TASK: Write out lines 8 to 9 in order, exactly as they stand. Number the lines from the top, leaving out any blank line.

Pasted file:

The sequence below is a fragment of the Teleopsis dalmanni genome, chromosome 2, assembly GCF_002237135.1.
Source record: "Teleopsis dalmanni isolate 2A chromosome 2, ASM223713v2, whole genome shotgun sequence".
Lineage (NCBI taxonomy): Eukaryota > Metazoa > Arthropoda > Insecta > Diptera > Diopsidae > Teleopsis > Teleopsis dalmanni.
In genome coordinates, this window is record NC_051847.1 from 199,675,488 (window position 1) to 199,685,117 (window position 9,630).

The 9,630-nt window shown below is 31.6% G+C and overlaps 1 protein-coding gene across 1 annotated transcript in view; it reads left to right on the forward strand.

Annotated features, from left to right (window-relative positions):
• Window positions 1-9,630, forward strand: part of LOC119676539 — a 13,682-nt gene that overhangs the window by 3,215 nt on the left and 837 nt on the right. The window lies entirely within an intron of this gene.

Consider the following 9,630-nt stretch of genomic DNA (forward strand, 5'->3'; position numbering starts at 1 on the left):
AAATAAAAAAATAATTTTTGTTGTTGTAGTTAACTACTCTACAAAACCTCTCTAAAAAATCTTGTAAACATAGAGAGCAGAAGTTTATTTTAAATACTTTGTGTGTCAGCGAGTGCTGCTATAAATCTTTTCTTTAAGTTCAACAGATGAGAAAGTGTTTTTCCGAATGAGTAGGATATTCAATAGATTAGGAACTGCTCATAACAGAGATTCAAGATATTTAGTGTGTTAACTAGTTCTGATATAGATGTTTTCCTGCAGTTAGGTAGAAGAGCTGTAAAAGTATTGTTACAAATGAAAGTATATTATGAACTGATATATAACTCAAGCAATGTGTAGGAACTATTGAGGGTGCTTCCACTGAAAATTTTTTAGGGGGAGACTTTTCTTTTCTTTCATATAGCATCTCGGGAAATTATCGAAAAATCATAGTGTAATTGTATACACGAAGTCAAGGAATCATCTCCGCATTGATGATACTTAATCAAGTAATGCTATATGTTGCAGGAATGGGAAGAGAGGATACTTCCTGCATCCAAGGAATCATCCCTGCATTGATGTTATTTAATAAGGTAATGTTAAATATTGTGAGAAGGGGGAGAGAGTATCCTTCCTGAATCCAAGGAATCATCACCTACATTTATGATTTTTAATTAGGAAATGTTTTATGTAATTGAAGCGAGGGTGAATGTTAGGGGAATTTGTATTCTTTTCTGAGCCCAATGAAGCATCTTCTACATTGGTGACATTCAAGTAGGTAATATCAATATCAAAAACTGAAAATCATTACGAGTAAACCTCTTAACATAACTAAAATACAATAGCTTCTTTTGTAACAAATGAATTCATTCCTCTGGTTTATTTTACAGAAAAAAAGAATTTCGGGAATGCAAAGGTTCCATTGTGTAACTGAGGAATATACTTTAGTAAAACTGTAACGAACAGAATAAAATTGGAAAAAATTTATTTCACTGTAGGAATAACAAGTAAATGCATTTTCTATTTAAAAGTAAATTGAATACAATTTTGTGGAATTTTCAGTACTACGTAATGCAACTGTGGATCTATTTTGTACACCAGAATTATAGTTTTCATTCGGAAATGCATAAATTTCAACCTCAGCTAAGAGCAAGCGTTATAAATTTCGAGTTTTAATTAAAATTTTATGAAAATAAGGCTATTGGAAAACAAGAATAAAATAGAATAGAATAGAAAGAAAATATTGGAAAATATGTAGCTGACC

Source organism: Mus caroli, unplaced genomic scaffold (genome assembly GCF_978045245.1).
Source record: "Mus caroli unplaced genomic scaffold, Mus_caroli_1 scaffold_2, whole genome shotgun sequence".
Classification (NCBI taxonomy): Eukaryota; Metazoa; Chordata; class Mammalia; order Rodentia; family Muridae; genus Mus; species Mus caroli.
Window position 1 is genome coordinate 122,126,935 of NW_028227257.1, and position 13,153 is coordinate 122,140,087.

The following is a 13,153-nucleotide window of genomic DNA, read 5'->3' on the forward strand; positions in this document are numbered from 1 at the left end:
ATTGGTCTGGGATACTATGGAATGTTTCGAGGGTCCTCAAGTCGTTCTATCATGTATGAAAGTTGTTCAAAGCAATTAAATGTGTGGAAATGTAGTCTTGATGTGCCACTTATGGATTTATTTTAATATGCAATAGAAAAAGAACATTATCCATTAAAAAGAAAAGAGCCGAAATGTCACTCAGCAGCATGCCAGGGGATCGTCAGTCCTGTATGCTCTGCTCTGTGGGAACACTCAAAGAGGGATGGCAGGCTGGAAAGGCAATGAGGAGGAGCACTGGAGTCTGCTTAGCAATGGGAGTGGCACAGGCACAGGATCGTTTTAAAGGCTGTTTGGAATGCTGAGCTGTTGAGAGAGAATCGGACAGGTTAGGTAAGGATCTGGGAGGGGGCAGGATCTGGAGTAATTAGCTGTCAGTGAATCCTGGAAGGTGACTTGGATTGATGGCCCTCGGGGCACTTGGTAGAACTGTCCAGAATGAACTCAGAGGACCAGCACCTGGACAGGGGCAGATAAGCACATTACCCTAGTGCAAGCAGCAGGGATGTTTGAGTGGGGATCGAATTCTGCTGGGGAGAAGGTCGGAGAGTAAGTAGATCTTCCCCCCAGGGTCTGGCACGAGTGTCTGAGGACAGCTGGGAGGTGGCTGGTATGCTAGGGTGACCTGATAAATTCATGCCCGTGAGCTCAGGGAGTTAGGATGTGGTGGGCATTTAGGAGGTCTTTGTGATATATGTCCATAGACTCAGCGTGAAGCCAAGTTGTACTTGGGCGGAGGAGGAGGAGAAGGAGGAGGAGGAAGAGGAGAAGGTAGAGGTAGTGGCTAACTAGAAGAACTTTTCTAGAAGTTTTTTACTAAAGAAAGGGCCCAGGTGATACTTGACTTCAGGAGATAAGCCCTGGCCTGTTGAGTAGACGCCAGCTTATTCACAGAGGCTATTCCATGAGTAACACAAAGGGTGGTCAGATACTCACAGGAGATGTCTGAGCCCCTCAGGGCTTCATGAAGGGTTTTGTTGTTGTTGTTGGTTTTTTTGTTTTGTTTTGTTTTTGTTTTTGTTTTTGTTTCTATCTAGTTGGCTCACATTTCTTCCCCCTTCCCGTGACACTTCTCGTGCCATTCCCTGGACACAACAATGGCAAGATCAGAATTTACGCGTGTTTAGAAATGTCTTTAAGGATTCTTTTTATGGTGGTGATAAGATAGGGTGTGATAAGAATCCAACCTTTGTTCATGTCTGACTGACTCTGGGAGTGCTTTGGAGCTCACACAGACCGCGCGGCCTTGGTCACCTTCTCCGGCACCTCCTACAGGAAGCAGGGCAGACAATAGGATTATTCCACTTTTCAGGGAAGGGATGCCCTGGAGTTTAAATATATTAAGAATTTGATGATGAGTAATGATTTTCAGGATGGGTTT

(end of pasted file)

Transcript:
Consider the following 9,630-nt stretch of genomic DNA (forward strand, 5'->3'; position numbering starts at 1 on the left):
AAATAAAAAAATAATTTTTGTTGTTGTAGTTAACTACTCTACAAAACCTCTCTAAAAAATCTTGTAAACATAGAGAGCAGAAGTTTATTTTAAATACTTTGTGTGTCAGCGAGTGCTGCTATAAATCTTTTCTTTAAGTTCAACAGATGAGAAAGTGTTTTTCCGAATGAGTAGGATATTCAATAGATTAGGAACTGCTCATAACAGAGATTCAAGATATTTAGTGTGTTAACTAGTTCTGATATAGATGTTTTCCTGCAGTTAGGTAGAAGAGCTGTAAAAGTATTGTTACAAATGAAAGTATATTATGAACTGATATATAACTCAAGCAATGTGTAGGAACTATTGAGGGTGCTTCCACTGAAAATTTTTTAGGGGGAGACTTTTCTTTTCTTTCATATAGCATCTCGGGAAATTATCGAAAAATCATAGTGTAATTGTATACACGAAGTCAAGGAATCATCTCCGCATTGATGATACTTAATCAAGTAATGCTATATGTTGCAGGAATGGGAAGAGAGGATACTTCCTGCATCCAAGGAATCATCCCTGCATTGATGTTATTTAATAAGGTAATGTTAAATATTGTGAGAAGGGGGAGAGAGTATCCTTCCTGAATCCAAGGAATCATCACCTACATTTATGATTTTTAATTAGGAAATGTTTTATGTAATTGAAGCGAGGGTGAATGTTAGGGGAATTTGTATTCTTTTCTGAGCCCAATGAAGCATCTTCTACATTGGTGACATTCAAGTAGGTAATATCAATATCAAAAACTGAAAATCATTACGAGTAAACCTCTTAACATAACTAAAATACAATAGCTTCTTTTGTAACAAATGAATTCATTCCTCTGGTTTATTTTACAGAAAAAAAGAATTTCGGGAATGCAAAGGTTCCATTGTGTAACTGAGGAATATACTTTAGTAAAACTGTAACGAACAGAATAAAATTGGAAAAAATTTATTTCACTGTAGGAATAACAAGTAAATGCATTTTCTATTTAAAAGTAAATTGAATACAATTTTGTGGAATTTTCAGTACTACGTAATGCAACTGTGGATCTATTTTGTACACCAGAATTATAGTTTTCATTCGGAAATGCATAAATTTCAACCTCAGCTAAGAGCAAGCGTTATAAATTTCGAGTTTTAATTAAAATTTTATGAAAATAAGGCTATTGGAAAACAAGAATAAAATAGAATAGAATAGAAAGAAAATATTGGAAAATATGTAGCTGACC